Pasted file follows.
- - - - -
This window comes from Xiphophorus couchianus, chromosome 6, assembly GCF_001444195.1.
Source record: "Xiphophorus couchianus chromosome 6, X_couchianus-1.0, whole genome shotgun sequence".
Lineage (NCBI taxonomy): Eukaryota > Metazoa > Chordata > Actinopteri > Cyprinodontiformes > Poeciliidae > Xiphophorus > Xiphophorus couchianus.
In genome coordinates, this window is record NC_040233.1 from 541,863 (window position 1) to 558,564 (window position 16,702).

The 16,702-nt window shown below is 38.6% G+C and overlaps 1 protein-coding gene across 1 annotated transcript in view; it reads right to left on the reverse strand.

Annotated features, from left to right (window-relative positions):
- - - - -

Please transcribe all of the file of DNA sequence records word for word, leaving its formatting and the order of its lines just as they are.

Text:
This window comes from Xiphophorus couchianus, chromosome 6, assembly GCF_001444195.1.
Source record: "Xiphophorus couchianus chromosome 6, X_couchianus-1.0, whole genome shotgun sequence".
Lineage (NCBI taxonomy): Eukaryota > Metazoa > Chordata > Actinopteri > Cyprinodontiformes > Poeciliidae > Xiphophorus > Xiphophorus couchianus.
In genome coordinates, this window is record NC_040233.1 from 541,863 (window position 1) to 558,564 (window position 16,702).

The 16,702-nt window shown below is 38.6% G+C and overlaps 1 protein-coding gene across 1 annotated transcript in view; it reads right to left on the reverse strand.

Annotated features, from left to right (window-relative positions):